People don’t get a Wii U to play the mega-blockbusters like Call of Duty and Grand Theft Auto with their friends, they get them for Super Smash Brothers and Mario Kart and The Legend of Zelda (you’re killing me with that delay, Nintendo). The typical usage cycle for the Wii U looks something like this: buy the console with your very favorite exclusive game. Play the heck out of it, then pick up the next Nintendo-made favorite. Once you’ve gone through the titles that match your interests, it’s a waiting game for the next big exclusive, and in the meantime there are all the new titles coming out for PCs and other consoles.
“You buy Nintendo consoles for Nintendo games” has been a mantra to the devout Mario enthusiasts for a long time, and it’s more accurate today than in previous generations of their hardware. Yet the company has yet to embrace this fact in a way that could mellow this generation’s dip in popularity. If Nintendo is currently sustained by a small subset of very dedicated users buying every major release, by golly it should be doing everything it can to keep those customers engaged and happy.
Finding The Right Path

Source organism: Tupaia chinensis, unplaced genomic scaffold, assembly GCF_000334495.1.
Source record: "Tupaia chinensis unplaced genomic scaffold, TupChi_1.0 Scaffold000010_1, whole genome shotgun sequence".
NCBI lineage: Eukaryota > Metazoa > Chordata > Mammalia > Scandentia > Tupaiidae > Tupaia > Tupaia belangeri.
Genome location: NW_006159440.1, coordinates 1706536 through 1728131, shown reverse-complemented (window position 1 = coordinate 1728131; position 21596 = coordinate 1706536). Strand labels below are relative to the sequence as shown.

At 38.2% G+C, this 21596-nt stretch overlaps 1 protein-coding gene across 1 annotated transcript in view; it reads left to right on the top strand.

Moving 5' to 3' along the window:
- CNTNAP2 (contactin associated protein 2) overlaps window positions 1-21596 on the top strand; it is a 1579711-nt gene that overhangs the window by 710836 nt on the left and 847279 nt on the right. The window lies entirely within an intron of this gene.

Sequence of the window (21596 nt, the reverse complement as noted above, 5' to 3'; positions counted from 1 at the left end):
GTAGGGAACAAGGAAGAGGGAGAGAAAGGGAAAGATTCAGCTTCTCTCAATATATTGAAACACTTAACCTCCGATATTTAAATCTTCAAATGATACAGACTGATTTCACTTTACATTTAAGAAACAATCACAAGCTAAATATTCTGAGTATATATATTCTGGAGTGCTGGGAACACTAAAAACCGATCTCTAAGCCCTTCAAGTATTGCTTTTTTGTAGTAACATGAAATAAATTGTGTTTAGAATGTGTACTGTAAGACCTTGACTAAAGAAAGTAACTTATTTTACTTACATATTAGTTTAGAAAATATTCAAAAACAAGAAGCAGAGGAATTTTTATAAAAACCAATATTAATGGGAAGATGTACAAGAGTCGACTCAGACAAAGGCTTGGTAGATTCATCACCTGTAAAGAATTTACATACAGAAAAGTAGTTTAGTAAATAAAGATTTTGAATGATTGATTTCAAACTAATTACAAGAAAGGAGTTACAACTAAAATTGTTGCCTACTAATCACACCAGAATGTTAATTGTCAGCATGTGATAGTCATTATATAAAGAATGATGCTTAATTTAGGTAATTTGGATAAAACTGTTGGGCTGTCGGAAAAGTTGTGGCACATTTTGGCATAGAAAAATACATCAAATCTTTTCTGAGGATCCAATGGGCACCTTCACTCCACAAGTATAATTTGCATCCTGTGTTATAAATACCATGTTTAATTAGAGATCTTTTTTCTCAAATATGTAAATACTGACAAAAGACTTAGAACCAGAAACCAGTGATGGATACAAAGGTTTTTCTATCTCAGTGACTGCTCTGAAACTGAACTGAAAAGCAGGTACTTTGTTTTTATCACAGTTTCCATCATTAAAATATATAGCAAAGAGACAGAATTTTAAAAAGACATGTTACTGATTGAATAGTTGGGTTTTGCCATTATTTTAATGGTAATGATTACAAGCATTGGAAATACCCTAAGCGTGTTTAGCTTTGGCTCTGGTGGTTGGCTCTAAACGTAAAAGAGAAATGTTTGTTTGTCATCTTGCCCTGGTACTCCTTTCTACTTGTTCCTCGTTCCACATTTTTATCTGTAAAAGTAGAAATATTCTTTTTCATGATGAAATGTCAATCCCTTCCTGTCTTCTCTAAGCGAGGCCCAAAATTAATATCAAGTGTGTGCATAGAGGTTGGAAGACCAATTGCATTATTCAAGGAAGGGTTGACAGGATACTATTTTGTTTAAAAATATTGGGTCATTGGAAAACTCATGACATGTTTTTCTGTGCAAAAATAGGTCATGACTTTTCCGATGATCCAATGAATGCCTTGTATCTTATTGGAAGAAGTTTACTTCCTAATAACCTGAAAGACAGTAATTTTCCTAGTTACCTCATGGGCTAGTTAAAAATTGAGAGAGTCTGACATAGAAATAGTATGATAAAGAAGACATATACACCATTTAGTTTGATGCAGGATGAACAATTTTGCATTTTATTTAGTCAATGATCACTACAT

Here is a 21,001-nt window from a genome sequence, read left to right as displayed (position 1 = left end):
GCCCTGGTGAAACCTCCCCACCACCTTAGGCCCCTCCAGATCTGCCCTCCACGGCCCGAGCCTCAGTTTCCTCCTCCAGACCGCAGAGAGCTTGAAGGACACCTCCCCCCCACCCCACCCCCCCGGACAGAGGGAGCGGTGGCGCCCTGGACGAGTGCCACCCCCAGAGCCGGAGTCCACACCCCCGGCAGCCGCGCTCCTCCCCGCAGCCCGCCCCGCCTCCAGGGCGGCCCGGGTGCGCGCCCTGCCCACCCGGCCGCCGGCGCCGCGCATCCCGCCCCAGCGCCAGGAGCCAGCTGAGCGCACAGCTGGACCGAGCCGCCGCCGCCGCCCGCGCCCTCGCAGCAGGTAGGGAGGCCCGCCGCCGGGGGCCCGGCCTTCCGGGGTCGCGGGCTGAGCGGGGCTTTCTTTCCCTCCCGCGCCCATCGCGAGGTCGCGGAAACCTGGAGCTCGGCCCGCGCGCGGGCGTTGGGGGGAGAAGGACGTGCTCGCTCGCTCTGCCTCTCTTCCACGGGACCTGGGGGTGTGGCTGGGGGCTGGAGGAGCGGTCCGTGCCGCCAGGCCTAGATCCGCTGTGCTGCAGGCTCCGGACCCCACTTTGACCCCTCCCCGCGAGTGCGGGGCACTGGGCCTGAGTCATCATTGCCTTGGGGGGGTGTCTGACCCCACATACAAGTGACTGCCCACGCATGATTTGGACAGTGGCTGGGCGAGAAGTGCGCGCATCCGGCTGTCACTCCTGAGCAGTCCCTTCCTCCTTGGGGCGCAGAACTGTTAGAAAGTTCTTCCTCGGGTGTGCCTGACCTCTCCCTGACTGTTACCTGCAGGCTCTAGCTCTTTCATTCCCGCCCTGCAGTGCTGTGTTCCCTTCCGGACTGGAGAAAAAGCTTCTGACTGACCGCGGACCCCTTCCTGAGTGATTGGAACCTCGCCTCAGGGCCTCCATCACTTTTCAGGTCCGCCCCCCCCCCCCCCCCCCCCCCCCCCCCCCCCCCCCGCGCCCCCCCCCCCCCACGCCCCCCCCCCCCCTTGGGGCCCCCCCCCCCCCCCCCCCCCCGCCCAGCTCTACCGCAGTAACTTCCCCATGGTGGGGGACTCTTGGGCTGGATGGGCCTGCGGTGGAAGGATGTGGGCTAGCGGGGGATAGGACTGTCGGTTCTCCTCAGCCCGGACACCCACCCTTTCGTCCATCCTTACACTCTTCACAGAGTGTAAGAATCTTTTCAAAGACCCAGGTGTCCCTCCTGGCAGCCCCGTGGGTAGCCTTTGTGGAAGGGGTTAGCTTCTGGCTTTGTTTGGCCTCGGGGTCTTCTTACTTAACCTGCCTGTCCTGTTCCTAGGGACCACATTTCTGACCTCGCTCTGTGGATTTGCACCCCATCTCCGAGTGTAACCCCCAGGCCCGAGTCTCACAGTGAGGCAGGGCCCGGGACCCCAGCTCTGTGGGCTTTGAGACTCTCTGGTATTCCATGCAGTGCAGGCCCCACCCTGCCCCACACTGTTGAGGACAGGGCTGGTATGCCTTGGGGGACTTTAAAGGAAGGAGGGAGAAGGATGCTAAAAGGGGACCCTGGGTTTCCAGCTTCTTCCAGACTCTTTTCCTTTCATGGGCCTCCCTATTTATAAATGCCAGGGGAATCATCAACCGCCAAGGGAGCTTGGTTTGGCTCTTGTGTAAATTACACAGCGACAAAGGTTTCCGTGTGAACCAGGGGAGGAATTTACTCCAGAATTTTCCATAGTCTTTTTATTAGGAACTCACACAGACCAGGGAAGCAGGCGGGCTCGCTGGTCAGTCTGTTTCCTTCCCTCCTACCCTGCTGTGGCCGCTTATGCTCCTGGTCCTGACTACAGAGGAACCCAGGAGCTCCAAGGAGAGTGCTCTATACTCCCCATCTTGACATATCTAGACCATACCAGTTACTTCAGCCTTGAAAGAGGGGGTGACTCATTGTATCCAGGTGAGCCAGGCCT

Some recent events around Nintendo’s Virtual Console and digital storefront provide a lens with which to examine the company’s current strategy and execution.
Last week, Nintendo announced that it was bringing games from the Nintendo 64 and Nintendo DS consoles to the Wii U’s Virtual Console. The first wave of titles included just two games: Super Mario 64 and Yoshi’s Island DS. This limited release seems rather odd, given the fact that the emulation community has been playing games from both consoles (with legally-tenuous backups of game files) on less powerful devices for years.
As I noted in my write-up of the news, the Wii U was long expected to get games from the DS. The touch screen and stylus, while not the selling point Nintendo probably hoped for when it designed the console, makes it feasible to essentially provide the exact same control scheme as the DS. When the Wii U launched in 2012, I hoped that we’d get a wave of DS games over the course of 2013 and 2014, as happened with the original Wii’s Virtual Console library from late 2006 through 2008.